🏀 John McLendon Recipient of the NCAA Theodore Roosevelt Award

LAWRENCE, Kan. – The National Collegiate Athletic Association (NCAA) selected Kansas’ John McLendon with the association’s highest honor, the Theodore Roosevelt Award, the association announced on Wednesday. The award presentation will take place at the NCAA Honors Celebration, held on January 13.

The Theodore Roosevelt Award, also called the “Teddy,” is the highest honor the NCAA may confer on an individual. In recognition of President Roosevelt’s concern for the conduct of intercollegiate athletics, the annual award acknowledges a distinguished student-athlete who upon earning a varsity letter and graduating, has demonstrated the ideals and purposes to which collegiate athletics programs and amateur sports competition are dedicated.

The award was named for President Theodore Roosevelt, who formed the NCAA in 1906. The award honors an individual “for whom competitive athletics in college and attention to physical well-being thereafter have been important factors in a distinguished career of national significance and achievement.” Recipients for the “Teddy” are selected by the NCAA’s Honors Committee, which is comprised of representatives from NCAA member schools.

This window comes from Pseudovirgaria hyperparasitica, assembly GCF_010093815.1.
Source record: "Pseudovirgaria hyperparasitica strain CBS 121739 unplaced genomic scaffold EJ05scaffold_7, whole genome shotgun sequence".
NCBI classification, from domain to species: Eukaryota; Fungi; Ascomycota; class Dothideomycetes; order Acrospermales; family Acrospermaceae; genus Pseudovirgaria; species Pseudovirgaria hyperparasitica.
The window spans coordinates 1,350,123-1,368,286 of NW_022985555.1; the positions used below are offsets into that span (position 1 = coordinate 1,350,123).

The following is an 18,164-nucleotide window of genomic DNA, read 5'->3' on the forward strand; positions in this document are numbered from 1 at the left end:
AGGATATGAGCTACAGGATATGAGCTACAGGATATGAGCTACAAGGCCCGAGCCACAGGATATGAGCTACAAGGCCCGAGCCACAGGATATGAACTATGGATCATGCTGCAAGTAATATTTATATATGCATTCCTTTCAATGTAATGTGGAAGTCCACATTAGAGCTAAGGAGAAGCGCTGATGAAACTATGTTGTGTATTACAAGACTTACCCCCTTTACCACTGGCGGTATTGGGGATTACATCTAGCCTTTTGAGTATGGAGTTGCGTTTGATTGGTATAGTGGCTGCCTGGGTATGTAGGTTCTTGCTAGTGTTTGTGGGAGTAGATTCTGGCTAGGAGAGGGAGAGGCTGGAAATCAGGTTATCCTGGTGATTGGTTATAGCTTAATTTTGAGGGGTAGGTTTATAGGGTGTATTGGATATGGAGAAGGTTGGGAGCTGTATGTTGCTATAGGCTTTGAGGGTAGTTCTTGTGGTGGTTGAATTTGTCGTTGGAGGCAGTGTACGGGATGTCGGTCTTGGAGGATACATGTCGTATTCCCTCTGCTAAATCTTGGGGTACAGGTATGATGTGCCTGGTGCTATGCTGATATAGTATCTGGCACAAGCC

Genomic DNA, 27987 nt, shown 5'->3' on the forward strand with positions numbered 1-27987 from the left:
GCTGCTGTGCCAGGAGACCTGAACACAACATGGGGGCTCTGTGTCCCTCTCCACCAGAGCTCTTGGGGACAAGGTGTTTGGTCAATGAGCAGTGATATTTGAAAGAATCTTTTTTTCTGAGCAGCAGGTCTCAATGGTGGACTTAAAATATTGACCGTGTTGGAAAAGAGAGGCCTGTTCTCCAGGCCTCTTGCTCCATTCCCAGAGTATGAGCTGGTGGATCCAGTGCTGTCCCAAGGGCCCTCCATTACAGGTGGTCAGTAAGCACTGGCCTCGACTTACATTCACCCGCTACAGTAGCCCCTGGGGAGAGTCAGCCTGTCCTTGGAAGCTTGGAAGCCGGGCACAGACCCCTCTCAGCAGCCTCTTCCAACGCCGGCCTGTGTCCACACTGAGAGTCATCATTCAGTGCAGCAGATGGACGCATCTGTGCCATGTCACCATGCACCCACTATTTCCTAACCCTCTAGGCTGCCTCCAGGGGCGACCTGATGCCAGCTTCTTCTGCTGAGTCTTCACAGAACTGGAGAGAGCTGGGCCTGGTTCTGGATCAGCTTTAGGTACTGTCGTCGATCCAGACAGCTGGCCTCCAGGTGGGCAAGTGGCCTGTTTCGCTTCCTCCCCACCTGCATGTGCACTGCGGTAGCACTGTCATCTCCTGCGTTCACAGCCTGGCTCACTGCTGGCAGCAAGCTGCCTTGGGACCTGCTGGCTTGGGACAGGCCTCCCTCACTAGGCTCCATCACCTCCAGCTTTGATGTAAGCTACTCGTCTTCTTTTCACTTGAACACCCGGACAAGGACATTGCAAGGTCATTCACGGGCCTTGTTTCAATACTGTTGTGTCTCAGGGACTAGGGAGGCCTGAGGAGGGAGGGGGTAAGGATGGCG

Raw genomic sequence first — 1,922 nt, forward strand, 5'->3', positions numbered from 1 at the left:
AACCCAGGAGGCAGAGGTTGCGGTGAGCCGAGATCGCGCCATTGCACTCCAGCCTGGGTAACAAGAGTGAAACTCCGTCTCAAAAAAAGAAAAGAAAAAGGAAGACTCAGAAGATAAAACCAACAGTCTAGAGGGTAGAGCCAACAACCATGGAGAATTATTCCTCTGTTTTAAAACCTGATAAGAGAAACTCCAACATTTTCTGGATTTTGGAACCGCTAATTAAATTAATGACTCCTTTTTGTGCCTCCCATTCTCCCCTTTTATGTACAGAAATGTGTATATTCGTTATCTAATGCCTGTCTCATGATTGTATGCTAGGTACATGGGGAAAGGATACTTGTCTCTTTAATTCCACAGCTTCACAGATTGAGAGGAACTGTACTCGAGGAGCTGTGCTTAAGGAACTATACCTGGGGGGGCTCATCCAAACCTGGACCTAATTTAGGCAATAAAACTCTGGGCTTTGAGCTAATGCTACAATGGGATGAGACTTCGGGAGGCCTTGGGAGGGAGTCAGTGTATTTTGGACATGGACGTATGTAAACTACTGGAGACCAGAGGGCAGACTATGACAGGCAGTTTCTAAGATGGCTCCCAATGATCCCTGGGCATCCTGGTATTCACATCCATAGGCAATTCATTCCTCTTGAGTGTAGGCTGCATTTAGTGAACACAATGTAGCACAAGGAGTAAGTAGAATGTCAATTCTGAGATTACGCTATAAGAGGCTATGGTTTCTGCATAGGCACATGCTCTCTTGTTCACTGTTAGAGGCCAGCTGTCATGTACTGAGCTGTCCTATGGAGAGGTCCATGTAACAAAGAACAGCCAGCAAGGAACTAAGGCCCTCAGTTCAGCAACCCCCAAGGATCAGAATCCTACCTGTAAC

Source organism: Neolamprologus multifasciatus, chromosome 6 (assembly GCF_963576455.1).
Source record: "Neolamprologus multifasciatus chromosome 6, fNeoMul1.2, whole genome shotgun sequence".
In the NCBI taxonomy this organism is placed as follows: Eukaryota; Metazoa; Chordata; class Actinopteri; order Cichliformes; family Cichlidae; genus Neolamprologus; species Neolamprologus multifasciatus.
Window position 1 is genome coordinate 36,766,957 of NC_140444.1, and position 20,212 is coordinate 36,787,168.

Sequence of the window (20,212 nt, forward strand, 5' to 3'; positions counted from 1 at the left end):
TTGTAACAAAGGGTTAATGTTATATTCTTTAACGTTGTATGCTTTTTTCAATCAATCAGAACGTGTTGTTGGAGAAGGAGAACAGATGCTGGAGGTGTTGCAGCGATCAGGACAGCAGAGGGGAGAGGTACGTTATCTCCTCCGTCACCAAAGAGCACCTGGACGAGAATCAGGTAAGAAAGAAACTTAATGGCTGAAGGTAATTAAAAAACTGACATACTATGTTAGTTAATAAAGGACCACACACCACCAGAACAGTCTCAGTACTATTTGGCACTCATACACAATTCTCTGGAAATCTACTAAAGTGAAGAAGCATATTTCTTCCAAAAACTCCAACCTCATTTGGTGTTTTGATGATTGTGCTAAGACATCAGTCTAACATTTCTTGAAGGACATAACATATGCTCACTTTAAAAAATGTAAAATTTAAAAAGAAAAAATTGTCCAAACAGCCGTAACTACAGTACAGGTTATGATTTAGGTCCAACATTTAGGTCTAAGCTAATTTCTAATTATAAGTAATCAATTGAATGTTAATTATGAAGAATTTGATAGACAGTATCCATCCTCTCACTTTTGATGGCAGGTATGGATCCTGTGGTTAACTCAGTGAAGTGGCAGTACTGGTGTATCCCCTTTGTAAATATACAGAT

McLendon becomes the third graduate from the University of Kansas to receive the NCAA’s Theodore Roosevelt Award, joining track & field star Billy Mills, who won the prestigious award in 2014 and Bob Dole, who won the award in 1998.

A native of Hiawatha, Kansas, McLendon in 1936 became the first African American to graduate from KU with a bachelor’s degree in physical education before turning to coaching. McLendon was mentored by Dr. James Naismith and insisted that basketball be played at a fast-break pace offensively and defensively, a practice that still exists in today’s game.

McLendon was the first coach to win three consecutive national championships, leading Tennessee State to NAIA National Championships in 1957, 1958 and 1959. He compiled a collegiate coaching record of 522-165 (.760) and was named NAIA Coach of the Year in 1958. He was the first African American coach to accomplish many feats, including winning a national tournament (1954), winning a national championship (1957) and winning an AAU national championship (1961).

McLendon was the first African American coach to coach in a professional league, the ABL (Cleveland), and would later coach in the ABA (Denver). McLendon was enshrined into the Basketball Hall of Fame for the second time in 2016 as a coach, after being inducted in 1986 as a contributor.

McLendon died Oct. 8, 1999, in Cleveland Heights, Ohio. He was 84.

The 2021 NCAA Honors Celebration will be streamed via the @NCAA Twitter account and ESPN app Wednesday, January 13, at 7 p.m. Eastern.